Touch Orbiter for the GPE Handhelds
This is only preliminary info, more will follow
Touch Orbiter for GPE Handhelds (IPAQ ) Install Linux on Ipaq Installing the bootldr via BootBlaster
The first step in running Linux on the iPAQ in Native or Dualboot configuration is to upgrade the firmware to one that can boot Linux. We use firmware that we wrote at Compaq Research and that has been extended by members of the handhelds.org community, called bootldr.
Installing BootBlaster via ActiveSync
Connect your iPAQ via the USB or serial cradle or cable.
If using a serial cradle or cable, then configure your iPAQ to use the serial port for ActiveSync.
Select settings from the Start Menu (the Microsoft flag icon)
Click the Connections tab, and then double-click the PC icon.
Ensure the Automatically synchronize when serial cable is connected using is checked.
Change USB to 115200 Default.
click OK (top right of the screen).
Use the ActiveSync application to connect to your iPaq 3600 from your PC. If there is not an ActiveSync icon in the tool tray, then use the Start->Program->ActiveSync menu item to start it. Start->Program->ActiveSync
Copy BootBlaster_1.18.exe  to the default folder on your iPaq from your Windows machine using drag and drop or cut and paste. You may safely ignore any messages that say it "may need to convert" file formats.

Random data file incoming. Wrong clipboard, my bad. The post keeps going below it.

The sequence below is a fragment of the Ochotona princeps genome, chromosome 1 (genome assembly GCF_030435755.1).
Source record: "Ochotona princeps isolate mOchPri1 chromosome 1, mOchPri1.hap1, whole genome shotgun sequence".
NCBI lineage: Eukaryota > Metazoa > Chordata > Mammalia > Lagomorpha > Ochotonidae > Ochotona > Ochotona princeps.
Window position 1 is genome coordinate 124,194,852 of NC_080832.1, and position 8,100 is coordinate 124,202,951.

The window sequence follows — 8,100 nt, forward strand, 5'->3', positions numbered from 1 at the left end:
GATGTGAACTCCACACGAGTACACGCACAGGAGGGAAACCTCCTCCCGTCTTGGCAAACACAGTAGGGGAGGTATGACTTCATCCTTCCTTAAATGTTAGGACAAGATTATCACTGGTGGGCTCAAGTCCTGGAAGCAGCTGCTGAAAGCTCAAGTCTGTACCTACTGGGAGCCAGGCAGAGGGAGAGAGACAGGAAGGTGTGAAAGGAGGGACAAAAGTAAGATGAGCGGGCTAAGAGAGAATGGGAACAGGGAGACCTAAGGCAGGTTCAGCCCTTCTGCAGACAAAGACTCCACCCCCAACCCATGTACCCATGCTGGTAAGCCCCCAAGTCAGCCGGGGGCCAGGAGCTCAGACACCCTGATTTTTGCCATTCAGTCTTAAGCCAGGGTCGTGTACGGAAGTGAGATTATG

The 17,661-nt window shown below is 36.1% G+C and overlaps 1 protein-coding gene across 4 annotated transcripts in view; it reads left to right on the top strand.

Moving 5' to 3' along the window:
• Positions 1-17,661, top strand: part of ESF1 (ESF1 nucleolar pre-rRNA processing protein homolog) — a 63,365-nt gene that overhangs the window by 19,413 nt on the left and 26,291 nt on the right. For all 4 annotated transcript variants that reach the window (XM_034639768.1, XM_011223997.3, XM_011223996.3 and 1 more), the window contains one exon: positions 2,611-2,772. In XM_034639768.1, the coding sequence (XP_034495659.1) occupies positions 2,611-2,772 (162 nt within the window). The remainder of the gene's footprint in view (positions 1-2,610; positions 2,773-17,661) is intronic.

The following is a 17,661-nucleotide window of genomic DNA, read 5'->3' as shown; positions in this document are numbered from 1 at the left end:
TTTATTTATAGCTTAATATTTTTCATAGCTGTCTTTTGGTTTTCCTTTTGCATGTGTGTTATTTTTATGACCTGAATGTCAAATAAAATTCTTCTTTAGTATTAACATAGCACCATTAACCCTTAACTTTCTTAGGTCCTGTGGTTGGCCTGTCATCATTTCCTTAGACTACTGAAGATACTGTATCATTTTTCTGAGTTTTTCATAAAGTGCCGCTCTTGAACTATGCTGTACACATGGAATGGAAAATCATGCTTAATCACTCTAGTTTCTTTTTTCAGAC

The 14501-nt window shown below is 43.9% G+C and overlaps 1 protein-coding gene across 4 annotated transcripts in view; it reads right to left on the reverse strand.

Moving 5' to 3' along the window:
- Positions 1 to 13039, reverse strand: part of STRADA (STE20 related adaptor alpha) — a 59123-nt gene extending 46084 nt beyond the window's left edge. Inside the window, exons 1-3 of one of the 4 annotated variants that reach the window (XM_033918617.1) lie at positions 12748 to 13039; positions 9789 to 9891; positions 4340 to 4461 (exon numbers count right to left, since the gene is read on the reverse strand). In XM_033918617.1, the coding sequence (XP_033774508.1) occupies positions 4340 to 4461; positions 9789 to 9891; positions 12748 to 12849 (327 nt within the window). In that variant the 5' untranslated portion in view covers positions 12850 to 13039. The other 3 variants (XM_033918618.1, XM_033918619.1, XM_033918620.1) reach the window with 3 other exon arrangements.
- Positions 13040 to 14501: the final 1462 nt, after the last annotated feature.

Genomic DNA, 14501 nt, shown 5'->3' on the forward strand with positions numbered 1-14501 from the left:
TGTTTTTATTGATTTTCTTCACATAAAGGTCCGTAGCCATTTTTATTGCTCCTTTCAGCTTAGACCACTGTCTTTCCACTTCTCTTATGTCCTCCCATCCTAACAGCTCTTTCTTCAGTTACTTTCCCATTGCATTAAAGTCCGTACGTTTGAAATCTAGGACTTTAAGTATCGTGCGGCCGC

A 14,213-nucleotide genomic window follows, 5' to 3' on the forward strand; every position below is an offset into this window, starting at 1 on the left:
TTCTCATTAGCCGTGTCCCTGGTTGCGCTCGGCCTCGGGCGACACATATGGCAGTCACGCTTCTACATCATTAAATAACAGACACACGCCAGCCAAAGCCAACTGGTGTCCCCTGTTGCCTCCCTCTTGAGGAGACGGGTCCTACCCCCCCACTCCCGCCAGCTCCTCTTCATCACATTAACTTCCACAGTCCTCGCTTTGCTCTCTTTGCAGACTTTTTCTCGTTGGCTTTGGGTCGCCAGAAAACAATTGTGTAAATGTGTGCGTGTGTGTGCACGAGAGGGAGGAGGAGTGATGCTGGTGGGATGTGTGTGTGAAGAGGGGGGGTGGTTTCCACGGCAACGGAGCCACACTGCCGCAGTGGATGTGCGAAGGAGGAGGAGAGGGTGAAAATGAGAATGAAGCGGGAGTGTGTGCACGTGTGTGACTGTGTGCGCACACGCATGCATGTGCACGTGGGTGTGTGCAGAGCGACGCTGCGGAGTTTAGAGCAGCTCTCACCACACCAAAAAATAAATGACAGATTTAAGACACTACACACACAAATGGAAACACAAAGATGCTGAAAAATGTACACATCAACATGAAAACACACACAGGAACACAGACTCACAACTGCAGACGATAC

Copy bootldr-2.18.01.bin to the default folder on your iPaq from your Windows machine. Again, You may safely ignore any messages that say it "may need to convert" file formats.
On your iPaq H3600, use the File Navigator to find BootBlaster_1.18.exe wherever you put it, and then invoke it by tapping it with the stylus.
Backing Up PocketPC
From the "Flash" menu, select "Save". This will save a copy of your current bootloader to DRAM on the iPAQ (under the name "saved_bootldr.bin").
Copy the "saved_bootldr.bin" off of your iPAQ and put it in a safe place in case you wish to restore it later.
From the "Flash menu, select Save Windows gz This will copy and compress all the flash ROM on your ipaq into a .gz file along with a file containing the asset information from your iPAQ. This will take a while. After it is complete, copy these files to your PC to save them. Under normal circumstances, installing Linux will not touch the asset partition in flash, but it is safer to have a backup copy.
Wait very patiently This will take many minutes, but a progress bar is displayed.
Installing the Bootldr
From the "Flash" menu on BootBlaster, select "Program". A file dialog will open allowing you to select the bootloader to use. Select the bootloader from step #5.
First, BootBlaster protects all the flash blocks containing PocketPC so that there is no way that an interruption in the programming process can cause the OS to be corrupted.
Sometimes BootBlaster freezes during this process. If it sits for more than 15 seconds with no activity, then reboot the iPAQ by pushing the recessed reset button at the bottom right and repeat this step. It is perfectly safe to reset the iPAQ if it freezes while protecting flash.
After protecting flash, BootBlaster erases the boot sector and then it programs the new boot loader into the boot sector.
Installing Task-Bootstrap via Serial Port